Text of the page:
The first of these occasional prayers is to be used "for a sick child." And if there be any for whom the Church, collectively and individually, may more hopefully offer her prayers, it must be for those little ones, whom the Saviour regarded with special love, upon whom He invoked special blessing, and whom, having
taken them up in his arms, He held out, in their comparative innocence, as examples to his followers, however rich, or great, or wise'. None indeed, least of all a mother, can wonder at this expression of tenderness. But if in their health and enjoyments we contemplate children with deep interest, how much deeper is that interest when we hang over them in their sickness and pain. In this trying hour the Church stands forth, the wise friend and monitor, counselling holy and sustaining thoughts, which then best become a creature dependent upon its Creator. She well admonishes us that our first duty is submission to God. 1 Who ever was found insensible to the interest excited by the presence of little children. Their joyous smile when happy-where is the heart it warms not even their passing sorrows, transient as a summer cloud, and like that cloud relieving itself ofttimes by sunlit tears-even with these we sympathise. Nor can we watch their opening minds, mark their lack of envy and suspicion, and, above all, their trustful reception of truth on the authority of their parents, without an expansion of heart and a sense of deep interest for them, which it were as unwise to check, as it were impossible not to feel. These feelings may ofttimes be accompanied with perhaps painful, though salutary, recollections, presenting to us what, in the long forgotten past, we ourselves have been ; our earliest thoughts, words, and actions; and haply even our young sorrows, as our age advanced to know them. We, perhaps, see ourselves again in that living mirror. Thus David, in his old age, remembered his early days, and that from his youth up he had with troubled mind suffered under an awful fear of an offended God *. Children in the little world around them have their own sorrows, which aid in disciplining their minds to a more patient bearing of the heavier sorrows which surely await them in a lengthened earthly pilgrimage. Unmoved therefore to view them, now all joyousness; heedless because inexperienced; unsuspecting, for as yet they are uninjured; fearing no change, for as yet they know no real ill; undoubting, for never yet has confidence been betrayed:-unmoved to contemplate them, thus just entering on trial, were impossible.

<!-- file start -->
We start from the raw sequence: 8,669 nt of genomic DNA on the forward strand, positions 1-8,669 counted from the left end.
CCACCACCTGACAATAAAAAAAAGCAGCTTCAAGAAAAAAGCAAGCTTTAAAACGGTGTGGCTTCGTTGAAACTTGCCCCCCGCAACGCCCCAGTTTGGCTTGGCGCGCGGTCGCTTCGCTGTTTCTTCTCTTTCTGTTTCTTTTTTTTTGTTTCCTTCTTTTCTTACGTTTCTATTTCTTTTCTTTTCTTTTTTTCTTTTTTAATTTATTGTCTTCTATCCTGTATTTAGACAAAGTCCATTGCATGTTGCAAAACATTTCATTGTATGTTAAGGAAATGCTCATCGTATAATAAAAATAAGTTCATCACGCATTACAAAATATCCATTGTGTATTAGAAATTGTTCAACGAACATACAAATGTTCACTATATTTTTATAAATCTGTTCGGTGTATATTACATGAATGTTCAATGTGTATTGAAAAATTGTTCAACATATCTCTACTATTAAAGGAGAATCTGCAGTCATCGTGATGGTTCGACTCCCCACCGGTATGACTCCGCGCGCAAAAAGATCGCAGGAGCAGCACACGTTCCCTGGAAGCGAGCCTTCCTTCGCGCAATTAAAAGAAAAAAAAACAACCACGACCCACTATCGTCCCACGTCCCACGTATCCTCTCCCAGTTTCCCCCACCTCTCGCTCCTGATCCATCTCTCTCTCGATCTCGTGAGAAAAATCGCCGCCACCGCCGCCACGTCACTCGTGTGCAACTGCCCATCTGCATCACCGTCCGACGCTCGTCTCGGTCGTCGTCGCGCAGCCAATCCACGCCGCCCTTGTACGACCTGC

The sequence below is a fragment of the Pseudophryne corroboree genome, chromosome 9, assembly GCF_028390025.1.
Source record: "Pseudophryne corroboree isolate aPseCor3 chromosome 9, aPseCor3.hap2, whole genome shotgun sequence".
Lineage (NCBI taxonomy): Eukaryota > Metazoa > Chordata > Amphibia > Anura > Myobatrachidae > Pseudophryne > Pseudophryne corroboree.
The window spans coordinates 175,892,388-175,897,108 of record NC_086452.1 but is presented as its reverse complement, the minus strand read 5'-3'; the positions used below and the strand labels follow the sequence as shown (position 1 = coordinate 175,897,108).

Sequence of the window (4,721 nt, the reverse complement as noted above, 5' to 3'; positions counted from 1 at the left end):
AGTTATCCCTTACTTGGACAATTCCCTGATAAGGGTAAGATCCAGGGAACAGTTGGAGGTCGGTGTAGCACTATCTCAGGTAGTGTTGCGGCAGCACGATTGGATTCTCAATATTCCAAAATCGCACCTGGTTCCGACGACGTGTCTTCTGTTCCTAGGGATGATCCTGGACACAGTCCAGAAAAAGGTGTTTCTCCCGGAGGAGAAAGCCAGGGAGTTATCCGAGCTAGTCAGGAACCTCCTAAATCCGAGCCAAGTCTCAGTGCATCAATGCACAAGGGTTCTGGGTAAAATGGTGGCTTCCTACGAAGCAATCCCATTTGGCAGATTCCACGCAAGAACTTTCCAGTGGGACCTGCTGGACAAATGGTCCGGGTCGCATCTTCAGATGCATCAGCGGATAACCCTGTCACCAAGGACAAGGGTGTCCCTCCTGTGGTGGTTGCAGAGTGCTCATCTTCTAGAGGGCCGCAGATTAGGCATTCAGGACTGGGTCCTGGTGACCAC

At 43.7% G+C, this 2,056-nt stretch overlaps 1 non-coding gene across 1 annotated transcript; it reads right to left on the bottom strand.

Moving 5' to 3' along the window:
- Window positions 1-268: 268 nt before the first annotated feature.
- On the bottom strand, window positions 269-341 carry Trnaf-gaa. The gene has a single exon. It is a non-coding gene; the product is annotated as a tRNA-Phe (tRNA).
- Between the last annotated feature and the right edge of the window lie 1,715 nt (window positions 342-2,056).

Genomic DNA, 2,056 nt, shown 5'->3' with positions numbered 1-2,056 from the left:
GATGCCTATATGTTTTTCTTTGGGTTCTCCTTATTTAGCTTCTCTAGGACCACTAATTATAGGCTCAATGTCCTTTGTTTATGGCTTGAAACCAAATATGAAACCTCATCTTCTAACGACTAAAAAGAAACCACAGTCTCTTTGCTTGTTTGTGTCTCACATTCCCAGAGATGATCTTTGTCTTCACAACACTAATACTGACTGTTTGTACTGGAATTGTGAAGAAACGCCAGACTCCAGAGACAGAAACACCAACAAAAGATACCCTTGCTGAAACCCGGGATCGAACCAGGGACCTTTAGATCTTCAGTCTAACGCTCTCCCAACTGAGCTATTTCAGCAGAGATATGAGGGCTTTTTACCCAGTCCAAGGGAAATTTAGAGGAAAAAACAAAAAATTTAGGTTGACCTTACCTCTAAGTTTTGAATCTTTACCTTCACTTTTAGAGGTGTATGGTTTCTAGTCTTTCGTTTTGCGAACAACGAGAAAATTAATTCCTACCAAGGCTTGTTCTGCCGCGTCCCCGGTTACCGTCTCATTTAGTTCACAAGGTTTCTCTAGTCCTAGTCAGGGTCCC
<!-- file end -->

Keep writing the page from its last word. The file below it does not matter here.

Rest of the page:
* Psalm lxxxviii. 15. "Even from my youth up, thy terrors have I suffered with a troubled mind."